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Published: Oct 26, 2015 3 min read
Volkswagen vehicles are seen at Northern Virginia dealer in Woodbridge, Virginia on September 29, 2015.
Paul J. Richards—AFP/Getty Images

Given Volkswagen's extraordinary fall from grace amid the global diesel emissions scandal, it's easy to forget that just a few months ago, it looked quite possible—likely even—that Volkswagen would lead the world in auto sales this year. Halfway through 2015, Volkswagen was ahead of Toyota in terms of worldwide sales, with 5.04 million sales for VW versus 5.02 million for Toyota, which has been the global leader for several years.

Starting back in 2007, Volkswagen set the ambitious goal of being the world's top automaker in terms of sales by 2018. The automaker employed many strategies to try to get to the finish line, including cutting base prices for models like the Passat and Jetta, and a big push to sell quote-unquote "clean diesels." Apparently, some within the company decided it was wise to cut corners with diesel models through the use of "defeat device" software that resulted in false emissions readings.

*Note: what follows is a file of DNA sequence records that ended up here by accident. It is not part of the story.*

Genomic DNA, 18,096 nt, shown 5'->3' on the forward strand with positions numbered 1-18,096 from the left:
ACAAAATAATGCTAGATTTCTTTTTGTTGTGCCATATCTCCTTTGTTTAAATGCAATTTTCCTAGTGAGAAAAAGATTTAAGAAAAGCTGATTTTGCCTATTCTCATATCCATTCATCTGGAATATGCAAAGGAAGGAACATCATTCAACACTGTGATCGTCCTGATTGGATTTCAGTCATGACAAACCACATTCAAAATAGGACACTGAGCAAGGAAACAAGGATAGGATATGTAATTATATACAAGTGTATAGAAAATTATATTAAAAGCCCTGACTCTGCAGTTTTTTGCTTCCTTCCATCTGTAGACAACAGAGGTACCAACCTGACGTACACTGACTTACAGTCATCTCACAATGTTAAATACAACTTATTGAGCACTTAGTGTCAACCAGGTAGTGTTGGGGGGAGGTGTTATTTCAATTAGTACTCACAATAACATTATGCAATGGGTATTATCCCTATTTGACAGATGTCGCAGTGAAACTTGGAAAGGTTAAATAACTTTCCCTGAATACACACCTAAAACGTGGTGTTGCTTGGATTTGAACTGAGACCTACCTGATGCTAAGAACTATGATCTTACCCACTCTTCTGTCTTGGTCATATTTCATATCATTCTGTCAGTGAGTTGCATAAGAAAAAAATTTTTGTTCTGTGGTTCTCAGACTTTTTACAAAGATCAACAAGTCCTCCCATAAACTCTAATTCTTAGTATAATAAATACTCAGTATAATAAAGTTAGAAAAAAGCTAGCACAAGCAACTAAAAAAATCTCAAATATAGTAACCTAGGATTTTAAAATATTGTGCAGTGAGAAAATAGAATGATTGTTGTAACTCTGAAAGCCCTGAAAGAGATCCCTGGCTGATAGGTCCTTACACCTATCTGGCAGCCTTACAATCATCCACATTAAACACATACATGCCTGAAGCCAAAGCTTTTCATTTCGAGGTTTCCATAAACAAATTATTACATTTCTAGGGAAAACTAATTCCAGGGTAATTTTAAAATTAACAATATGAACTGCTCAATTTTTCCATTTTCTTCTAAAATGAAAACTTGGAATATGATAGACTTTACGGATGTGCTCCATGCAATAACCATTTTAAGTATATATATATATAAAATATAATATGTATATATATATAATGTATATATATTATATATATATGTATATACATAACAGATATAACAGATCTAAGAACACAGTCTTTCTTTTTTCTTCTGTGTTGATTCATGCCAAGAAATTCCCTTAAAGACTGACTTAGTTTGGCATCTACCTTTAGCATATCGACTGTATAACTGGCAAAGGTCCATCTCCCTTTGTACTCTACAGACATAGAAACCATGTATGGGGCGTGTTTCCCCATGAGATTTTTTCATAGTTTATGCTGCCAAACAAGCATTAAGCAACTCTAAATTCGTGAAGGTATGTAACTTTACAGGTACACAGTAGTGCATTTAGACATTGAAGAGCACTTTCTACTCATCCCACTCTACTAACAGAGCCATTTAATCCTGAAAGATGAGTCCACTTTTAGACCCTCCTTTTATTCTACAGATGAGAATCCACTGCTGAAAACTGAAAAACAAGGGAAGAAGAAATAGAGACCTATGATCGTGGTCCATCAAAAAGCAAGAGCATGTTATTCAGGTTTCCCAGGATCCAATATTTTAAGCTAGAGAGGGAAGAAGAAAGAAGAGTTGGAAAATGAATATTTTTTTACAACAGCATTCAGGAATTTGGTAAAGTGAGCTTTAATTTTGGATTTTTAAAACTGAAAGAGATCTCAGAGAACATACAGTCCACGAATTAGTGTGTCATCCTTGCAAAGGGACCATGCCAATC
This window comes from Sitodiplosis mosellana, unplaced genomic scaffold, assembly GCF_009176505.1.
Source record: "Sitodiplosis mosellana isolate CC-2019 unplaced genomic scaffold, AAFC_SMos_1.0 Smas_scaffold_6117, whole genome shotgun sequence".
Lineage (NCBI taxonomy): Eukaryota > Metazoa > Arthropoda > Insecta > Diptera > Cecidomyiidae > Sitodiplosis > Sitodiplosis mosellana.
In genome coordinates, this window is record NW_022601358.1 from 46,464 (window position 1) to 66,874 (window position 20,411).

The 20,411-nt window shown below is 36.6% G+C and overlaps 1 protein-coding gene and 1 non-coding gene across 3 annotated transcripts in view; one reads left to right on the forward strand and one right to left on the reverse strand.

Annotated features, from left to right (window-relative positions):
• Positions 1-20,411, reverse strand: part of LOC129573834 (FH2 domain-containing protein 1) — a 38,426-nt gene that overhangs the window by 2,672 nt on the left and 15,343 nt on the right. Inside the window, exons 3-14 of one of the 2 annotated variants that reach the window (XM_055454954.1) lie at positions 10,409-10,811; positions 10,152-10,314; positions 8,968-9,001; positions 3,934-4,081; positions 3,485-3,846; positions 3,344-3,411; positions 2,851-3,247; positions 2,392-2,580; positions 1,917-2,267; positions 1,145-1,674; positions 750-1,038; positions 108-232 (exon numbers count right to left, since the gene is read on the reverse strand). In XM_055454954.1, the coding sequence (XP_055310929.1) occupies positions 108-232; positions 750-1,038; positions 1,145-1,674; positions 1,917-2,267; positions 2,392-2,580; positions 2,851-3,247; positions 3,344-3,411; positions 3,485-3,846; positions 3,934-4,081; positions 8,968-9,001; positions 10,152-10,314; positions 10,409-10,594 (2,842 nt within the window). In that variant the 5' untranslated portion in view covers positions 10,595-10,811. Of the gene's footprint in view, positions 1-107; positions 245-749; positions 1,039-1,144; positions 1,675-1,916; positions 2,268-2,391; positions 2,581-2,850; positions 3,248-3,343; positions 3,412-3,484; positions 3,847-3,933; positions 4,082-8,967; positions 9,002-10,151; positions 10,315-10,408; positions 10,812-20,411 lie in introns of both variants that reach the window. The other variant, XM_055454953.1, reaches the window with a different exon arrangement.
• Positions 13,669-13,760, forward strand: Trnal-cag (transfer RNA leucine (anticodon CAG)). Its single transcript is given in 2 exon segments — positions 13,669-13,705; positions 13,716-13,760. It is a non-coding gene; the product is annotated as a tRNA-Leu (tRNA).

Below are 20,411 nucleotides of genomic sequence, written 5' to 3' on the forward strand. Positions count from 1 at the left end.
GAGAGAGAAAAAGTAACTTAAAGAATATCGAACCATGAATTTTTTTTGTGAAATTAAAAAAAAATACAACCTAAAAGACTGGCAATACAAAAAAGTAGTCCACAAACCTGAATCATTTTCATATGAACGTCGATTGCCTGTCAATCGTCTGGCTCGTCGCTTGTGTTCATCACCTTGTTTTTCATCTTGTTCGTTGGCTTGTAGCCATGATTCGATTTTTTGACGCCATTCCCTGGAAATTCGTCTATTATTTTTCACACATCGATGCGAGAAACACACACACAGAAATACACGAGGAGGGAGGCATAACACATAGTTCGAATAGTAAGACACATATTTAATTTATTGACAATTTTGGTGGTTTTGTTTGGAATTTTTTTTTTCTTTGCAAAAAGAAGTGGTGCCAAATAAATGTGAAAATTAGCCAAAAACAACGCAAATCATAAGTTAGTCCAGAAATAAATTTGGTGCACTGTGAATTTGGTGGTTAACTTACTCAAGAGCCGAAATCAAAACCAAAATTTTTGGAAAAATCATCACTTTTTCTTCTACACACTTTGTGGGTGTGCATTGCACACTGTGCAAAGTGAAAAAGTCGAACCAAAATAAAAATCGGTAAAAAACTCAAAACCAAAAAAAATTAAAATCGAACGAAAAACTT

Martin Winterkorn, who set the 2018 sales goal when he took over as VW CEO in 2007, understandably resigned in the wake of the scandal. Now, with Volkswagen forced to recall millions of diesel automobiles around the globe, and with its reputation reeling, the idea that the automaker could be the worldwide leader in sales is laughable.

Indeed, third-quarter sales results have just been posted, and Toyota has retaken the lead. Through the first nine months of 2015, Toyota sold 7.498 million vehicles, compared to 7.43 million for VW, according to The Detroit Bureau. Considering that VW has halted diesel sales and won't even begin to fix the recall problems until next year, it's a safe bet that the automaker won't be duking it out for the global sales title anytime soon.

The other bit of bad—if unsurprising—news for Volkswagen is that prices for those used diesels tarred in the emissions scandals just keep on falling. In the immediate aftermath of the diesel software revelation, consumer trust ratings for VW tanked, and prices for both new and used models fell.

Automotive News is reporting that wholesale auction prices of used diesel VWs have declined week after week since the scandal hit. As of October 12, for instance, used Jetta TDI (diesel) prices were down 7.9% compared to pre-scandal days, while October 19 prices were down 13.8%, according to Black Book data. The numbers from Kelley Blue Book show a similar trend, with used VW diesel prices falling 13% within two weeks of the emissions scandal, decreasing to a difference of 16% after that. Prices for used VWs powered by traditional gas have inched down "only" by 2.9% over the same time span.

Read next: Here Are the Best VW Diesel Alternatives